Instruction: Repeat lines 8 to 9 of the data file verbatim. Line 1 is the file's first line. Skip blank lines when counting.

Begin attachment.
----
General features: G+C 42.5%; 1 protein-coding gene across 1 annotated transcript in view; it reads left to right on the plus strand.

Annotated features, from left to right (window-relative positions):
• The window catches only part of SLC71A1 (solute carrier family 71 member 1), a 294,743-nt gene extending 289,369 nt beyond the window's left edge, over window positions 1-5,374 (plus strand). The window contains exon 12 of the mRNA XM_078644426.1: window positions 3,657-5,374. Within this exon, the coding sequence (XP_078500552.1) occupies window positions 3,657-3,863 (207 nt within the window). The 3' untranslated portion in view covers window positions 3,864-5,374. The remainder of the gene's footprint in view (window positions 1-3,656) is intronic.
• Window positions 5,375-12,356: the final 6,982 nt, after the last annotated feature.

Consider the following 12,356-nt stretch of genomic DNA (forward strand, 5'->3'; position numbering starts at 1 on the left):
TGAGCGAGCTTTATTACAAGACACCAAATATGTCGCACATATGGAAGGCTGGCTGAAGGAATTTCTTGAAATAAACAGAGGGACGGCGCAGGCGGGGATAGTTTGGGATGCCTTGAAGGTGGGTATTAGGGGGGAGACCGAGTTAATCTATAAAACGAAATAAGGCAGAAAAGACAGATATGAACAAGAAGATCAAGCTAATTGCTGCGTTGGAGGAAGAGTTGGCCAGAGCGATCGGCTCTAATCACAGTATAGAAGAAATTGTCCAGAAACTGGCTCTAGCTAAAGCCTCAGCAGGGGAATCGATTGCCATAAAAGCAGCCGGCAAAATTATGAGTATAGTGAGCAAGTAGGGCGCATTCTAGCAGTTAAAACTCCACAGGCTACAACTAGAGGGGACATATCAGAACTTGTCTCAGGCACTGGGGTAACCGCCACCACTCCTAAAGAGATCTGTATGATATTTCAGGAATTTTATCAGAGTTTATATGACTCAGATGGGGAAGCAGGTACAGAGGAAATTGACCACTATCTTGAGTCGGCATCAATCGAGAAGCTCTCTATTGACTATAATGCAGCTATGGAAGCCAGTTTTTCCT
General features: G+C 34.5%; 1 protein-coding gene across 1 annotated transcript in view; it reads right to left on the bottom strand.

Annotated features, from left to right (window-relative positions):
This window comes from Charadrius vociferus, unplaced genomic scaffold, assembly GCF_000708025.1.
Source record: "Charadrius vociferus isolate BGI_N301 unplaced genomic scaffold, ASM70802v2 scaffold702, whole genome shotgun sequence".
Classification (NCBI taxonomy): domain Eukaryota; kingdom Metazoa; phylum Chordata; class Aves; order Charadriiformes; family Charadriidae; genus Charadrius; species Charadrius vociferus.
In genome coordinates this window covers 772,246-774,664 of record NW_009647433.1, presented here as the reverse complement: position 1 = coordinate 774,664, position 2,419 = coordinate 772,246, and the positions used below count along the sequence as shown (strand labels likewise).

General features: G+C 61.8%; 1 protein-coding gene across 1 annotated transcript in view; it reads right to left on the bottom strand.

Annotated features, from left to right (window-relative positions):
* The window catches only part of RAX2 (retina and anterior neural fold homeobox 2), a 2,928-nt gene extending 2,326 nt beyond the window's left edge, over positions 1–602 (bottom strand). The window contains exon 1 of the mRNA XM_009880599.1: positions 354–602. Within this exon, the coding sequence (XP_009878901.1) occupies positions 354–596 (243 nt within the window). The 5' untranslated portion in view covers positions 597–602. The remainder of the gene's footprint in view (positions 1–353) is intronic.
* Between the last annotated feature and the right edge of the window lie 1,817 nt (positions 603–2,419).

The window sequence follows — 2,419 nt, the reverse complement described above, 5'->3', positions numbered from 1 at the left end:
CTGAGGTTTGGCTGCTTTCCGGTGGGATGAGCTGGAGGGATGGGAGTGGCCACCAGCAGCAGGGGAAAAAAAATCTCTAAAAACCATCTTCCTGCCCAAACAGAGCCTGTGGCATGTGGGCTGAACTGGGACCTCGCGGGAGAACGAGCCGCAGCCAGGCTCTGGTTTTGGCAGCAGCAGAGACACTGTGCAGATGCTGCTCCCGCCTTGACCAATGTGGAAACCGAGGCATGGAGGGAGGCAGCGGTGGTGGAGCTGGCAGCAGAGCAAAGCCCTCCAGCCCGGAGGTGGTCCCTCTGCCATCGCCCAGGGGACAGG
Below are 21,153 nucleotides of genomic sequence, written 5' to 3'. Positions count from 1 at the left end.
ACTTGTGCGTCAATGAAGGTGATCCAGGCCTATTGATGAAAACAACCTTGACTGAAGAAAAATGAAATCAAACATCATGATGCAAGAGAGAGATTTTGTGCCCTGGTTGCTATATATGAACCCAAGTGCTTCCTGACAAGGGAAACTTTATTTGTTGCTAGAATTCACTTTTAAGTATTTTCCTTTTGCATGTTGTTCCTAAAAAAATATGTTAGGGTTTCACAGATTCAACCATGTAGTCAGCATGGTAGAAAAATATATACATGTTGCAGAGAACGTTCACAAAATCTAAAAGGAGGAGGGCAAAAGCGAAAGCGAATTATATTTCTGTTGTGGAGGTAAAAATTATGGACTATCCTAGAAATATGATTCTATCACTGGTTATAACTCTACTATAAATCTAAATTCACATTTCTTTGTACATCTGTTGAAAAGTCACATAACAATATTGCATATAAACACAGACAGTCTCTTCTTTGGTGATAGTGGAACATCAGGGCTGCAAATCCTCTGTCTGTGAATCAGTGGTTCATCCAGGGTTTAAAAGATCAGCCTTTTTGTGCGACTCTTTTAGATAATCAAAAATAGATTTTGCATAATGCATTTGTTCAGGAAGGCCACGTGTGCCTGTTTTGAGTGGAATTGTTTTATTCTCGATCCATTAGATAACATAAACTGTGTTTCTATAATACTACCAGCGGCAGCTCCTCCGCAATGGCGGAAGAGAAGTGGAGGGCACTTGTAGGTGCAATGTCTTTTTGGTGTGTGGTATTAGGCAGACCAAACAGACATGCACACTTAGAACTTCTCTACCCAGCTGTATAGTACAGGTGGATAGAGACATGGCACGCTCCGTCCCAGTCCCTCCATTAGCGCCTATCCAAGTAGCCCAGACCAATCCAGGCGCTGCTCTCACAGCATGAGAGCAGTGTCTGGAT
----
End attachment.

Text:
Annotated features, from left to right (window-relative positions):
This window comes from Charadrius vociferus, unplaced genomic scaffold, assembly GCF_000708025.1.